“Re-issue! Re-package! Re-package! Re-evaluate the songs. Double-pack with a photograph, Extra Track (and a tacky badge).”
Tomorrow is Record Store Day and I could not be less excited. Before you participate in Record Store Day, consider the following:
While Record Store Day’s mission statement emphasizes the day’s intention to support independent retail, I’d like to suggest that we consider the event’s very DE-pendent nature, and its major label sponsorship. A quick look at Record Store Day’s website will reveal familiar logos from Warner Brothers, Sony, and Universal, as well as their distributors (ADA, WEA, and RED), not to mention Red Bull. Why would any of these corporations care about independent retail, unless it’s going to make them more money?
It’s also worth considering a bit of history here: this particular group of labels worked with big box stores and large chain retailers in the 1980s and 1990s with the active intent to price out independent music retail where majors had less control. Major labels should have no part in the so-called celebration of independent record stores, and yet, the absurd truth is that they sponsor and control this entire event. Are you interested in releasing a small run of 7” or 12”s on Record Store Day? Better check with the boss. These labels and their funding ultimately decide which projects are ‘approved’ or ‘not approved’ as Record Store Day releases. This isn’t some kind of participatory, inclusive event for just anyone who wants it. All RSD releases must be approved and for some reason, November’s event saw plenty of U2 and Soundgarden limited-run picture discs while plenty of DIY and independent labels and bands were informed that their releases simply didn’t make the cut.
So no, “Record Store Day” and its major-label owners don’t care about independence in the music industry at all. Why would they? The only reason Record Store Day is “celebrated” in independent record shops is simple: these are the only outlets that carry substantial quantities of vinyl anymore. Back to these U2 picture discs and Genesis reissues:
I wonder how many of these major label artists with releases for Record Store Day have been featured by these punk and independent record shops in the past? I wonder how many of these shops have ever featured new records from these artists before? I have a feeling the answer would be depressing. Record Store Day removes anything that is actually special about local independent record stores and works to homogenize these shops with the same records that are guaranteed to sit there until the store closes or they decide to fire-sale them. In other words:
As Record Store Day grows in the amount of releases, it seems to shrink in the amount of releases people actually want. A quick Ebay search will show you how many of these titles are in the hands of re-sellers rather than fans, which as we know from the history of any other collectable means they will eventually become mostly worthless and will end up in landfills (but at least comic books and baseball cards are more recyclable and lighter to ship). I do, however, think a light at the end of the tunnel is worth mentioning:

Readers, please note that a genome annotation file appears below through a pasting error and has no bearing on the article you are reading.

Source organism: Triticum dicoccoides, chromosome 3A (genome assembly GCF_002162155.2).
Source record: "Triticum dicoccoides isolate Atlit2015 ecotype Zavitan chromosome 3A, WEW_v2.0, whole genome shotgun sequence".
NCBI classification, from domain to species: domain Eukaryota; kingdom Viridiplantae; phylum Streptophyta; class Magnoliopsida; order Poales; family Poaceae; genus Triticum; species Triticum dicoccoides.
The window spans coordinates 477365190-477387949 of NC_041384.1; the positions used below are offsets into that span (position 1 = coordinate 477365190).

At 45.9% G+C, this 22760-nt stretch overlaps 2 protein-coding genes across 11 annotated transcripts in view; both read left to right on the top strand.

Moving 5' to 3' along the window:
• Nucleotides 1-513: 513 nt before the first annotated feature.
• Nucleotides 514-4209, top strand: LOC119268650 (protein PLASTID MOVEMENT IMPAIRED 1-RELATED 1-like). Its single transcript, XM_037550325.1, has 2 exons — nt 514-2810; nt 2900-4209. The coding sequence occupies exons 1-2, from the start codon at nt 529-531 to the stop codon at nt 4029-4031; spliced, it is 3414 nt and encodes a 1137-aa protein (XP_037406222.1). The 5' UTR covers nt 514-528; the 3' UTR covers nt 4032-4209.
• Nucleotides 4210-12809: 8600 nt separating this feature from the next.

Record Store Day could be better. We don’t need to burn it all down. But in order for things to change the event needs to first distance itself from the major labels it is currently associated with. It is unclear to me why the event needs any sponsorship in the first place. It is also unclear why this celebration needs so many (or any?) reissues and limited edition releases from major label bands when there is a true plethora of great and exciting independent music being made right now. A day focused on driving people to independent records stores could simply involve bands playing in local stores and other fun ways to encourage people into the shop, to buy up current stock that might have otherwise gone overlooked. This kind of thing would, in the long run, likely help record stores a lot more. Most of these stores might also benefit from a day pushing DVD and CD sales more than record sales at this point if the goal is to truly to help support independent music retail.
I am writing this as a lifelong supporter of independent record stores and independent music. I understand that for some people this day is fun, and in a lot of cases, very lucrative for business owners. But it also seems like a wasteful headache. I urge record and music fans and storeowners to consider that there are a lot of things that are fun and profitable, especially in the short-term, and many of these things have serious long-term negative consequences. I believe Record Store Day is one of those things and will not be participating this year as a fan or as a record label owner.